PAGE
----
Details are sketchy, but the land where Maho Bay Camps sits was sold last week for $13.95 million to an unnamed buyer.
“The only clue we’ve had is it’s a wealthy conservationist who wants a one-family house. It’s a wild rumor and not substantiated,” Maho owner Stanley Selengut said Wednesday.
Realtor Karye Carney at Islandia Real Estate on St. John was the listing agent, but she said she was not the agent that sold the property and didn’t know who bought the 13.8-acre parcel of prime waterfront land.
The property has been on the market for several years at various asking prices that dropped over time. Just recently it was listed for $19.5 million.
The new owner is now Selengut’s landlord until his lease runs out at the end of June.
Selengut said that Maho will accept guests until May 15 although the lease doesn’t run out for another month and a half after that. He said Maho needs that time to dismantle the campground.
However, he said, the 114 tents and other structures like staff housing will remain because that was part of his lease agreement. He said this means the new owner will have to hire security in case there are liability issues.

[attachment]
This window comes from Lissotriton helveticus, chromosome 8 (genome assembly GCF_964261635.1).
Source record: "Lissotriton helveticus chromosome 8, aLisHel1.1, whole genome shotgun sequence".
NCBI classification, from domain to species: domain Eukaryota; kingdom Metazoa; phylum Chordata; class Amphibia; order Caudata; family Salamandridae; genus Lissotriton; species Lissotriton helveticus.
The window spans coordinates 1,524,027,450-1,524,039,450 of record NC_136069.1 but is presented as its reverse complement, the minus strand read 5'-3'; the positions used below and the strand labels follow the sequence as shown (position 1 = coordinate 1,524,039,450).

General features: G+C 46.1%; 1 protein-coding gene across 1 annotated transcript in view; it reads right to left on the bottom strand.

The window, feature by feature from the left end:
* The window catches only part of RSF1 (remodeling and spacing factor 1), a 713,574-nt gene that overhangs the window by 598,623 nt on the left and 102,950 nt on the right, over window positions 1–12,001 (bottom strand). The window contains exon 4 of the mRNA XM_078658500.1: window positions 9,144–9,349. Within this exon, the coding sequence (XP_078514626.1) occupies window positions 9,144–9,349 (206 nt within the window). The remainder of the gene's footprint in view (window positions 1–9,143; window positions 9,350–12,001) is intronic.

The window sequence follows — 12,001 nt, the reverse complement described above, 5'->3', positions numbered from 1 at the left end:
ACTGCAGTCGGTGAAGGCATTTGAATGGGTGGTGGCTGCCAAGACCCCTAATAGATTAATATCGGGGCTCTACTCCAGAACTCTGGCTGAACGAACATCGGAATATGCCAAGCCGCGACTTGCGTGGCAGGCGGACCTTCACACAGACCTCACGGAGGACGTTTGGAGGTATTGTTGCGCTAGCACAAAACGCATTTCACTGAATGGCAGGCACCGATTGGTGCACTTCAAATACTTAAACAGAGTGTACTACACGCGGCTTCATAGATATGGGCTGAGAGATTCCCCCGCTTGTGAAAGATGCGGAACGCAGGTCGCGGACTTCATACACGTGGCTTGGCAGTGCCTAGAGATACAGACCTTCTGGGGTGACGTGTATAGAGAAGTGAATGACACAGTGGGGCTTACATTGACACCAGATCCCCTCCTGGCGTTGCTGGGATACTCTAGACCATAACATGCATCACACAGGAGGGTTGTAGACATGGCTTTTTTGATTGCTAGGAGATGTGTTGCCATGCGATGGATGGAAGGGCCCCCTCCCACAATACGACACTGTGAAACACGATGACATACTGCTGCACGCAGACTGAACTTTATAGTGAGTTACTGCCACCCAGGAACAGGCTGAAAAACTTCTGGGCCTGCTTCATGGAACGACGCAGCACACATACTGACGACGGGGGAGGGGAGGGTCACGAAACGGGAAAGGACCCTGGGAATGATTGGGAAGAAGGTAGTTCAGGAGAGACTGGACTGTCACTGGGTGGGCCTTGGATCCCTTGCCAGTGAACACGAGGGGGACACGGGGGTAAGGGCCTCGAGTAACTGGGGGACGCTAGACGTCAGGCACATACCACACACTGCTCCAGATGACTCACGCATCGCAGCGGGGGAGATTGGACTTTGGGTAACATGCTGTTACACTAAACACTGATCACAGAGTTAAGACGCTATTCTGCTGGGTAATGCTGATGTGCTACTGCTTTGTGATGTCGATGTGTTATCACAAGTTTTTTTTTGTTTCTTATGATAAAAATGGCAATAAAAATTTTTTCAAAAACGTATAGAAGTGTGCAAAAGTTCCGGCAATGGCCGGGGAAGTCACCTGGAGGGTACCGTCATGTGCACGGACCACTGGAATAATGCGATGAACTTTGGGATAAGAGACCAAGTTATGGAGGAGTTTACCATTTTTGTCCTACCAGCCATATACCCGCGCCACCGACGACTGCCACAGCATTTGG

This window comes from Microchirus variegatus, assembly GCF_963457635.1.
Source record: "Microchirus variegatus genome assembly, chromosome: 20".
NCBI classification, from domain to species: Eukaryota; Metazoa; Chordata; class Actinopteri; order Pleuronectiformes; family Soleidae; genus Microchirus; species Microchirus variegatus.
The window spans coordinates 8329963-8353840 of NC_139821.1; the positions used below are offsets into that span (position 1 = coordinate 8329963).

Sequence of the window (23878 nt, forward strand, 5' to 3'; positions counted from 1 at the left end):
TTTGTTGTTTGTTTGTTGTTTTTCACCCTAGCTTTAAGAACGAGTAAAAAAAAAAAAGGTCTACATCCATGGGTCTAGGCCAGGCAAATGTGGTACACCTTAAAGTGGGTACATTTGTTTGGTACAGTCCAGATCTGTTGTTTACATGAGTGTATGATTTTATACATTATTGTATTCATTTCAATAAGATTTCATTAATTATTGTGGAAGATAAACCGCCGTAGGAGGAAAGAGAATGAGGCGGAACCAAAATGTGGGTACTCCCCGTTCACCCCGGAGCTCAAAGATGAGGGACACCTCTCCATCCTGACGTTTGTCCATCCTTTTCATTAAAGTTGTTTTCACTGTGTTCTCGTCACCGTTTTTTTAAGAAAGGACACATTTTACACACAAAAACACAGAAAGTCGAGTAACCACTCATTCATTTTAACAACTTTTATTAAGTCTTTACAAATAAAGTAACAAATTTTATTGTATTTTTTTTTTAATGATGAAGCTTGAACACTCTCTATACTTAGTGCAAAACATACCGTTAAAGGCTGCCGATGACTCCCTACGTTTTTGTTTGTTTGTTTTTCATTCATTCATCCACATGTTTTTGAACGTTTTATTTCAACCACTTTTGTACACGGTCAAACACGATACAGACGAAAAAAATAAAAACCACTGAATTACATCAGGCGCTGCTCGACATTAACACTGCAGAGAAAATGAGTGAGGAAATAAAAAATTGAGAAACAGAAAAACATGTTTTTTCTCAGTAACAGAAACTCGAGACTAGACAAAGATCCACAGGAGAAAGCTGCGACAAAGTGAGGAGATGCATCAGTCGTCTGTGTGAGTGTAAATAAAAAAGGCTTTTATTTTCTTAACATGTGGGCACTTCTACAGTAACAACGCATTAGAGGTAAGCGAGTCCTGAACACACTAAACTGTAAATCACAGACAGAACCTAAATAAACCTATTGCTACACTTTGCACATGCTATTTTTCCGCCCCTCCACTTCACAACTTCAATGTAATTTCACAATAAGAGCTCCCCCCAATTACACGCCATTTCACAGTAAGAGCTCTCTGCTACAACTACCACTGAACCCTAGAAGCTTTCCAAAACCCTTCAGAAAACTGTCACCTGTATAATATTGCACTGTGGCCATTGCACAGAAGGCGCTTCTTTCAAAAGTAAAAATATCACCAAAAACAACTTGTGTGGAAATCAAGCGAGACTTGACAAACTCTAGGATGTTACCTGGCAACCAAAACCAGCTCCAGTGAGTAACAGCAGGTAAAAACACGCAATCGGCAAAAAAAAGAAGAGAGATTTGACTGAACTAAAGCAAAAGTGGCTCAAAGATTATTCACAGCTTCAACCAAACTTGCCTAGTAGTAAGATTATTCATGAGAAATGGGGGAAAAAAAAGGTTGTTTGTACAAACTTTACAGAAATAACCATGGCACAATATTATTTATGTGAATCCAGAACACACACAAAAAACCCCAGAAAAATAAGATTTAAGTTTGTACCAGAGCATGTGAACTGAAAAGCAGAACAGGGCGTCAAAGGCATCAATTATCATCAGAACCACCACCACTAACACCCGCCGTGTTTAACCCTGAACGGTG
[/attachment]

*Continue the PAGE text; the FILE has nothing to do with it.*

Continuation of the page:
The campground’s other goods will likely go to nonprofit organizations or charities, and Selengut is currently soliciting ideas.
Selengut said he is, in one way, relieved to have the sale completed. While he said he always hoped it would fall through and he could get another long-term lease for Maho Bay Camps, he’ll now shift his efforts to his other St. John property, Concordia Eco-Resort.
Selengut said he needs an investor, however, because he doesn’t have enough funds to make the necessary expansion.
Maho is closing May 15 because Selengut was unable to get a new long-term lease from the land owners, the Giri-Giri Corp. The resort has been open for 37 years. The adjacent 12-unit Harmony Studios, which is on land owned by Selengut, will also close because it uses the Maho restaurant, beach and other infrastructure.
Selengut said last week the closure will put about 60 people out of work. He said the impact will also be felt at companies like car rentals, restaurants, the ferries and airlines that deal with Maho guests.